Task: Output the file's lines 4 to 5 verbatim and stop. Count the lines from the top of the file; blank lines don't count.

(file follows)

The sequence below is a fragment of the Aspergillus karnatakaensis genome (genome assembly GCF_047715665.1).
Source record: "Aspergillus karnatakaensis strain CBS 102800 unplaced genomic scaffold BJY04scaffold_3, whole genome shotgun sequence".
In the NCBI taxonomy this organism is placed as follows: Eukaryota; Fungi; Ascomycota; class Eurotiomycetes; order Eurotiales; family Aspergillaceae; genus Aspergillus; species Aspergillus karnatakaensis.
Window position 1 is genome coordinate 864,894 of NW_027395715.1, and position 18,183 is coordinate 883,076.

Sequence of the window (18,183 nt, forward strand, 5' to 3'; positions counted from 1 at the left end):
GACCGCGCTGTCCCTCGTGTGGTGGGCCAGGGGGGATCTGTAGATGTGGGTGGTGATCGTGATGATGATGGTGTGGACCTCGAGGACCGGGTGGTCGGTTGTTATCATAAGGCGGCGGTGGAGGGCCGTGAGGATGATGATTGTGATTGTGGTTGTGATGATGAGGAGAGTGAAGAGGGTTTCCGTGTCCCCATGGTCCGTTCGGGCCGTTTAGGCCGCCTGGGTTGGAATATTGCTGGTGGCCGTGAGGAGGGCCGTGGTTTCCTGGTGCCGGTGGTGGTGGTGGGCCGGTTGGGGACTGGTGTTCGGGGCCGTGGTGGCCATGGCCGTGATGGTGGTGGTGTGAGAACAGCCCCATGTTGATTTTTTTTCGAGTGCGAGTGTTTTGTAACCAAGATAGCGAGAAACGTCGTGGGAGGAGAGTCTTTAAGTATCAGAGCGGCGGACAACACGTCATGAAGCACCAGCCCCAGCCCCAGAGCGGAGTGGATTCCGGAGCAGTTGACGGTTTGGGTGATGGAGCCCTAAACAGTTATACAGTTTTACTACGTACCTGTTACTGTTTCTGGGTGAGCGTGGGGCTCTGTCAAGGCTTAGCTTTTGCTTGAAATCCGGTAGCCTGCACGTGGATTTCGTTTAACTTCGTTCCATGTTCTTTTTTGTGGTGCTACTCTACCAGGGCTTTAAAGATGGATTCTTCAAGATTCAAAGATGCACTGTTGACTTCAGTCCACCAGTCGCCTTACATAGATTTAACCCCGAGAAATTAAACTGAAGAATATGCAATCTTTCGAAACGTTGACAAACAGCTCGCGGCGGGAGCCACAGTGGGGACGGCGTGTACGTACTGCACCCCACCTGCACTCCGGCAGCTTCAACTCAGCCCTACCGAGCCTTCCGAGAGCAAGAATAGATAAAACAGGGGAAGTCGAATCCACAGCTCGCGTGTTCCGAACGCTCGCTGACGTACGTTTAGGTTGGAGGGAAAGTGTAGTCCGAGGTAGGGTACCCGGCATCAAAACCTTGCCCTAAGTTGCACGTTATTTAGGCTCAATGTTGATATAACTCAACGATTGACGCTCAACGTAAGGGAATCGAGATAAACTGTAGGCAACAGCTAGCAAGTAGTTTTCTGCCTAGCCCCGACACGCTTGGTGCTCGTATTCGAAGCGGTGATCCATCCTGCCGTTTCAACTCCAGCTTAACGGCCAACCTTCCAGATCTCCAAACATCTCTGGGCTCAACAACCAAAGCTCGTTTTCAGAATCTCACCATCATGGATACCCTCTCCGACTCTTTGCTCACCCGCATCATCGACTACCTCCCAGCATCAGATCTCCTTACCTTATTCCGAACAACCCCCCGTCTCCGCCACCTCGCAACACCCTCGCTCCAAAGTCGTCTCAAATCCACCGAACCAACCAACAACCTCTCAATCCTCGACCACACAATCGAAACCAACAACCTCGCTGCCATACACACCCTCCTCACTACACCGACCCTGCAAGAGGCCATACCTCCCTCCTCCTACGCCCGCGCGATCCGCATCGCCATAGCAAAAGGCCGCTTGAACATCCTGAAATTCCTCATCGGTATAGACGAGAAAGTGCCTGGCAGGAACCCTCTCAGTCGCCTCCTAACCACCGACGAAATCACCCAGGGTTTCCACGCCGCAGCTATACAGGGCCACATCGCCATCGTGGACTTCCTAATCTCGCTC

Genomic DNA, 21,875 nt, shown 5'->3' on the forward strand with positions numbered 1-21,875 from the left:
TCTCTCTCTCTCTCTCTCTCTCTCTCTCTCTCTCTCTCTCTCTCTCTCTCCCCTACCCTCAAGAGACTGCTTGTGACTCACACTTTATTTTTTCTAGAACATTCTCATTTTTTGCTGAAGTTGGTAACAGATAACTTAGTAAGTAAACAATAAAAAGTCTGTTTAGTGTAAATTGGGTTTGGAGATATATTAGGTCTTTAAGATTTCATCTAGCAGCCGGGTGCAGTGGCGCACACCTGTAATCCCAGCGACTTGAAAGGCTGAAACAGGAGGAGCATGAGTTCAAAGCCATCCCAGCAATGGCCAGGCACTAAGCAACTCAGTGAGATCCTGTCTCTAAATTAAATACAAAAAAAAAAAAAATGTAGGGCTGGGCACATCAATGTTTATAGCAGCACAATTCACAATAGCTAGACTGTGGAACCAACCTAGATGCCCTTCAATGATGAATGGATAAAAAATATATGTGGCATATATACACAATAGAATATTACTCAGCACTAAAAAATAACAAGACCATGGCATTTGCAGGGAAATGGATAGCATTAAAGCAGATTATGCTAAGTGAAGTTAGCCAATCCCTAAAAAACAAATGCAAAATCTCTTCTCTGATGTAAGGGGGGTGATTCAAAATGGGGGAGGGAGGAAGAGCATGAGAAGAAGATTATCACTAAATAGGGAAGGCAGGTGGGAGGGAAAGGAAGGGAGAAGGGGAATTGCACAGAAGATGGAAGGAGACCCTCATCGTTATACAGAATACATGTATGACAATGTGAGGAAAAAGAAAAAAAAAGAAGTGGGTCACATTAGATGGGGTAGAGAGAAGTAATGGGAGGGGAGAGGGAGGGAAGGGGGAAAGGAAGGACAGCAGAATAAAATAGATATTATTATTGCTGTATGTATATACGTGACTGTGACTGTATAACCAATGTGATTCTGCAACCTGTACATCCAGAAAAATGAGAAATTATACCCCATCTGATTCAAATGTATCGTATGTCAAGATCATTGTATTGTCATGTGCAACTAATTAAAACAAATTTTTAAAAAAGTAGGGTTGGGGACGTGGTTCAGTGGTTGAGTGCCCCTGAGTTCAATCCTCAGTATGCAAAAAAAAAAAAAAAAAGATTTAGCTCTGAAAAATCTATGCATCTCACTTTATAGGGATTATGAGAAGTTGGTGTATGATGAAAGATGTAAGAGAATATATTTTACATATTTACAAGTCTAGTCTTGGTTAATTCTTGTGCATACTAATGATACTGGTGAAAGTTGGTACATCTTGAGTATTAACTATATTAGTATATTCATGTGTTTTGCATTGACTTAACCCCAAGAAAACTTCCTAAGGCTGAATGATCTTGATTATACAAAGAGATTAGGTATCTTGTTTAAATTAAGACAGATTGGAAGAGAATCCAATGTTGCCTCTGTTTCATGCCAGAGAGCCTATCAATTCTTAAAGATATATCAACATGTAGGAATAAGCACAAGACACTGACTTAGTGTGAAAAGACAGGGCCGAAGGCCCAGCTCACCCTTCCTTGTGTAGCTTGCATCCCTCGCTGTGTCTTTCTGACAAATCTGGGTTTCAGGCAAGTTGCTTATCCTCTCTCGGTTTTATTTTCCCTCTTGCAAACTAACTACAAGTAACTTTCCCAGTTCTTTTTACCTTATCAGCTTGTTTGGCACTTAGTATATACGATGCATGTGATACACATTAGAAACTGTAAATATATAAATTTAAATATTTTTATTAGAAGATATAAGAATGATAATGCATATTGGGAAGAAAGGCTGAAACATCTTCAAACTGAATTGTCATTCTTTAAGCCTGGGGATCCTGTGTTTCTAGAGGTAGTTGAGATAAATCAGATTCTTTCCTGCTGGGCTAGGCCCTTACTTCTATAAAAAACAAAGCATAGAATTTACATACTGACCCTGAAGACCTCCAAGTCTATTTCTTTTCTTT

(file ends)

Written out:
Window position 1 is genome coordinate 864,894 of NW_027395715.1, and position 18,183 is coordinate 883,076.

Sequence of the window (18,183 nt, forward strand, 5' to 3'; positions counted from 1 at the left end):